MOE. | 12.27.02 | PHILLY

Catching a moe. show back East is a pilgrimage every West coast fan should make. As The Slip's Brad Barr attests to in “Take a Beetle to the Badlands,” ‘To the people on the East coast, in the land I love the most, go ahead and deserve to boast, talking about mmm...' With dense populations, close proximity between major metropolitan areas and the ease of movement allowed to fans by the rail system, bands understandably love touring the East coast.

Combine this with lead singer and bassist Rob Derhak’s very public phobia of air travel, and one understands why moe. doesn’t make it out West very often (although they are blessing us with a solid February tour). My holiday plans found me in New York for Christmas, and a quick hop on the rails got me from Penn Station to Philly.

The Tower Theater recently underwent a 1 million dollar renovation project. But besides a few galactic murals inside, I didn’t notice much difference from the last time I was at the venue, for the spectacular Trey Anastasio Band show in February at which point he delighted the crowd with an acoustic “Strange Design,” debuted “Small Axe” and foreshadowed Mike’s collaboration with Leo Kottke when he dropped his name as “The second best tuner to ever play the guitar.”

I guess I had high expectation for the show.

After Particle’s high-energy opening set (which was way better then the band’s recent Roxy show), moe. took the stage to raucous applause from the mostly-young crowd. There were older moerons in the Theater as well, but they were the minority. However, it was great to see younger fans in the house and pumped for moe. As a whole, the scene in Philadelphia is vibrant, and showed much love to the bands and other visitors in town for the shows.

I doubt any of the people at the gig were disappointed. The first set meandered a bit at the start but kicked into high-gear for back–to-back capsules of “Not Coming Down > Okayalright" followed by "Spine Of a Dog > Buster." Good stuff, indeed. The versions weren’t the best I’ve heard, but they were more than decent. The band was mellow and relaxed. Some girls in the front threw Rob a pink boa and a "Groundskeeper Willie" wig and hat, which he modeled for a little bit, until the boa interfered with his bass strings and he tossed it to the side.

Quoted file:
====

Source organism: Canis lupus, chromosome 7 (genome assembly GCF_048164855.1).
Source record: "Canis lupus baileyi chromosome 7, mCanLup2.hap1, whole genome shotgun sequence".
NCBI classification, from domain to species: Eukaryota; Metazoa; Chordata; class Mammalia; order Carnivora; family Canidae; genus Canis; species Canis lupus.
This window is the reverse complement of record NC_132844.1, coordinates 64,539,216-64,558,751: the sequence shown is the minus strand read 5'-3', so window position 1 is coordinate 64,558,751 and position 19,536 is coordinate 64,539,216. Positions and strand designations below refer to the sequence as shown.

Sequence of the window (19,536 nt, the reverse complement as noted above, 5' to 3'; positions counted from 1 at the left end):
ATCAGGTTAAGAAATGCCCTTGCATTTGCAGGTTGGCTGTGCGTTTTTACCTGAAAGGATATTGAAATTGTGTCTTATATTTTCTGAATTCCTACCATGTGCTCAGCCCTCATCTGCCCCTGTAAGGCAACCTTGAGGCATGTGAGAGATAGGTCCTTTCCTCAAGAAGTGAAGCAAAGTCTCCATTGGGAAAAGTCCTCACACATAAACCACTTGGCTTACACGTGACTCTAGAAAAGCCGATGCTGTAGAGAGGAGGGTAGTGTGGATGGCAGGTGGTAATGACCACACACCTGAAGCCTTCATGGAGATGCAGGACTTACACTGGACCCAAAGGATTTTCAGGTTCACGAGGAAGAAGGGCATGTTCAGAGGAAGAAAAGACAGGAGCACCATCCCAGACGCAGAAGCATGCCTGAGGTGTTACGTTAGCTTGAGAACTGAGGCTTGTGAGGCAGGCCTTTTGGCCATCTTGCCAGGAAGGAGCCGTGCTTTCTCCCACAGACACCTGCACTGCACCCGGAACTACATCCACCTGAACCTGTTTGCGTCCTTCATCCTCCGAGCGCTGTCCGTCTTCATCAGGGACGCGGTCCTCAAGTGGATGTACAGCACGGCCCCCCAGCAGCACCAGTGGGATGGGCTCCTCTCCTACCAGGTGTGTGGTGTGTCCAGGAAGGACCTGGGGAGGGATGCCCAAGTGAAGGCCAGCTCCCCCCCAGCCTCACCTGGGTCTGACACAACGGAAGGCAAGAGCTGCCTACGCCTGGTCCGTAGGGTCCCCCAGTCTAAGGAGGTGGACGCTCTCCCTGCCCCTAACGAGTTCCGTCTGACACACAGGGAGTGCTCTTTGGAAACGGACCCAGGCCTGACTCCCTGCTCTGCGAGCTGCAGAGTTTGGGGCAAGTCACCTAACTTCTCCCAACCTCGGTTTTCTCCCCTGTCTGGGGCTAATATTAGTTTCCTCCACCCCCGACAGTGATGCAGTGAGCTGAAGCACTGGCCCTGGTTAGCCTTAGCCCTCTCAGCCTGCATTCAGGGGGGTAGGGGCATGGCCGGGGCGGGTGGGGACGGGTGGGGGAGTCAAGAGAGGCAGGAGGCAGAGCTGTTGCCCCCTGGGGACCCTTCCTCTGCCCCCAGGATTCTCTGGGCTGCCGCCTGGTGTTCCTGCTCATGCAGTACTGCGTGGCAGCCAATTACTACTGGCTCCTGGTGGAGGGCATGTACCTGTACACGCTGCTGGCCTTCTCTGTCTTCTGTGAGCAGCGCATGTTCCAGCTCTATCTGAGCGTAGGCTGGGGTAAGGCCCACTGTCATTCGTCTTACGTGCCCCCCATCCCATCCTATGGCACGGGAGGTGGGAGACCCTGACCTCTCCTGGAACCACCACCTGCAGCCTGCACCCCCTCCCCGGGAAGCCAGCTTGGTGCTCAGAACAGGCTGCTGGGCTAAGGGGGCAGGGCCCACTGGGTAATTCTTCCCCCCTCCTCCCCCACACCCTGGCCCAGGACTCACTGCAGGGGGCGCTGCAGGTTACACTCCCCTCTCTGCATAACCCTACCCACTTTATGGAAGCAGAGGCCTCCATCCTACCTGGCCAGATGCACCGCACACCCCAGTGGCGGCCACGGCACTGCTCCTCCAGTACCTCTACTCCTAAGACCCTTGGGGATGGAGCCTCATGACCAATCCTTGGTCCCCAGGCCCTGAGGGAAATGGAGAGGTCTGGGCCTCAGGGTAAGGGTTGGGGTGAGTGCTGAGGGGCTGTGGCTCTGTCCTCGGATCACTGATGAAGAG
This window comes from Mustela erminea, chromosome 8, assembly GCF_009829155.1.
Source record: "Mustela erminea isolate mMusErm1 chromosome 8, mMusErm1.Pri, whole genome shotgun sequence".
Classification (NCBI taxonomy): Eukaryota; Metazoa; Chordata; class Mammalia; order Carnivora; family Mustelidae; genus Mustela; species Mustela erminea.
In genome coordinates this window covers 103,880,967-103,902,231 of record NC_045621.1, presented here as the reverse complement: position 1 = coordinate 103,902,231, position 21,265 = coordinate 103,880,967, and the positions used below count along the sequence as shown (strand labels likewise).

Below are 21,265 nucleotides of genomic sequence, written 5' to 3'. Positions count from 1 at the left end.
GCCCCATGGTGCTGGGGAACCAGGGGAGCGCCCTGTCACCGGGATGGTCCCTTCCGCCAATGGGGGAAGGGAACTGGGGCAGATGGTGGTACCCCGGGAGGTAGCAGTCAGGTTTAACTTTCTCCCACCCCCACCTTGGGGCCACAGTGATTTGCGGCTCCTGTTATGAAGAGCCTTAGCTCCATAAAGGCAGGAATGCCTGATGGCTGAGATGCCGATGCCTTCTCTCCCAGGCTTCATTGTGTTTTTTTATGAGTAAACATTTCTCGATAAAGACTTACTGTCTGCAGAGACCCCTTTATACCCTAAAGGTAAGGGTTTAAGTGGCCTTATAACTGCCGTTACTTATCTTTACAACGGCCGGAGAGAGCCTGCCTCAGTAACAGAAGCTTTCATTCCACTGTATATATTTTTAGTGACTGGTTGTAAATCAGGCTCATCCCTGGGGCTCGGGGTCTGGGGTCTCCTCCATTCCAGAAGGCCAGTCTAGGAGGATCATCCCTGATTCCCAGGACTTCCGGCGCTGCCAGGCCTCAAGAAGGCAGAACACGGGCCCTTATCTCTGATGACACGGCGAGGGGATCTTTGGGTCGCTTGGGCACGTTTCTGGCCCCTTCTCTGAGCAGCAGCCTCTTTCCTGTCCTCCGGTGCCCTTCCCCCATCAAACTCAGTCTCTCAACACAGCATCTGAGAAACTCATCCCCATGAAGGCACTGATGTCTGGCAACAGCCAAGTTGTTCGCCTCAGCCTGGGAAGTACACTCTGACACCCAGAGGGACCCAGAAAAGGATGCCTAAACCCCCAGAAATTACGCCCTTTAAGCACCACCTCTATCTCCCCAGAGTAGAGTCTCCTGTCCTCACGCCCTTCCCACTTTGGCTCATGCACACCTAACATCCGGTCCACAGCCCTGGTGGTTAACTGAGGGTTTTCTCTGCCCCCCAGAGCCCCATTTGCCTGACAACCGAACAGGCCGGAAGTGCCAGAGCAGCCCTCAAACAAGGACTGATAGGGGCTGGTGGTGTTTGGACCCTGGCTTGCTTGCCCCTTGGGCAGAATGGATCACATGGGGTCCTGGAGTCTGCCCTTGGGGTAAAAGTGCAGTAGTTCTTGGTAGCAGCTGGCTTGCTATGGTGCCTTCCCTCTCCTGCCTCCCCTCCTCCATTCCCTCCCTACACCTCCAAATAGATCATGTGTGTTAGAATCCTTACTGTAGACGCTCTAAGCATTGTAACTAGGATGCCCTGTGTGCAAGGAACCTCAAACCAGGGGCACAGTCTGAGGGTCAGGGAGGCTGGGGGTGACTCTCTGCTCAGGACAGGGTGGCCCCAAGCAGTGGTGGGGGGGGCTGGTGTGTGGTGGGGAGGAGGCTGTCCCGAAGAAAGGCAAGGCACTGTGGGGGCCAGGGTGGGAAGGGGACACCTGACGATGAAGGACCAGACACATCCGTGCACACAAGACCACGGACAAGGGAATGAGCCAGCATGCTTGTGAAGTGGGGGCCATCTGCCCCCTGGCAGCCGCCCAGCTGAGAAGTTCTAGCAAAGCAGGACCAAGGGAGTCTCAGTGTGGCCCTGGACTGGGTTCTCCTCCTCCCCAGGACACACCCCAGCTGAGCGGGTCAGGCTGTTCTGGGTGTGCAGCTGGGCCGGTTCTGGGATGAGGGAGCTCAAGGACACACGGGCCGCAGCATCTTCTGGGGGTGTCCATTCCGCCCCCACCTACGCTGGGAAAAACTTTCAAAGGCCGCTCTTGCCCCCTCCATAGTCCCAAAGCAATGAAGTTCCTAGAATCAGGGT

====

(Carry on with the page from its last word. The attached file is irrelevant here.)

Al Schnier has appeared a few times with Particle, and I had a notion that keyboardist Steve Molitz would come out for the second set. Instead, a third guitar was placed on the stage and Charlie Hitchcock from Particle joined the band. This seemed odd, as with two guitars already going full bore, there isn’t much space for a third. Hitchcock took a position between Rob and Chuck and added his pyrotechnics to “Happy Hour Hero,” a song that Trey Anastasio sat in on at the post-jammy’s show. As the song stretched on, Hitchcock took more solos and grew more confident. It appeared to be some kind of initiation, like the guys were saying, “How long can you go rookie?”

In essence, moe. was showing Hitchcock how to play within the jam. They also kept going, segueing into “Seat of My Pants,” after many, many teases by Chuck and Rob that Al chose to ignore. If you’ve never seen Rob glare at Al when the band is trying to go into another song (when Al is in his own world, his fingers flying all around his guitar or twisting knobs with a funny grin on his face, in a trance) you haven’t experienced the true essence of moe.

Once Al decided to start singing, “Seat of My Pants” took off. Chuck Garvey was turned up loud the entire second set and was bringing the heat, at one point even standing on a chair placed on the side of the stage.

To up the ante even more, “Seat of My Pants” segued into “Sensory Deprivation Bank.” Hitchcock didn’t blow me away, but he did hold his own. Nearly an hour after walking onstage with moe., Hitchcock sauntered off the stage to the side. The band recognized his abilities, commenting that they had planned to do one song, “in the key of A” and that things just kind of happened. “I’d piss myself if someone did that to me,” Rob said.

Maybe feeling a bit frisky, Hitchcock briefly reappeared onstage for “Bullet,” but then disappeared again.

Vinnie and Jim kept a solid rhythm all night on drums and percussion. They don’t get as much credit as they deserve, but they are selfless, and this is why they play so well.

After wrapping up with "Kyle > Timmy Tucker," the band had to hustle through its encore and played the radio version of “Captain America.”

Apologizing for the short encore, the guys thanked everyone for coming out, and promised more surprises for the following night. And from all accounts, the next night was hot hot hot!

Words and Images by Forrest Reda
JamBase | West Coast
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[Published on: 1/10/03]

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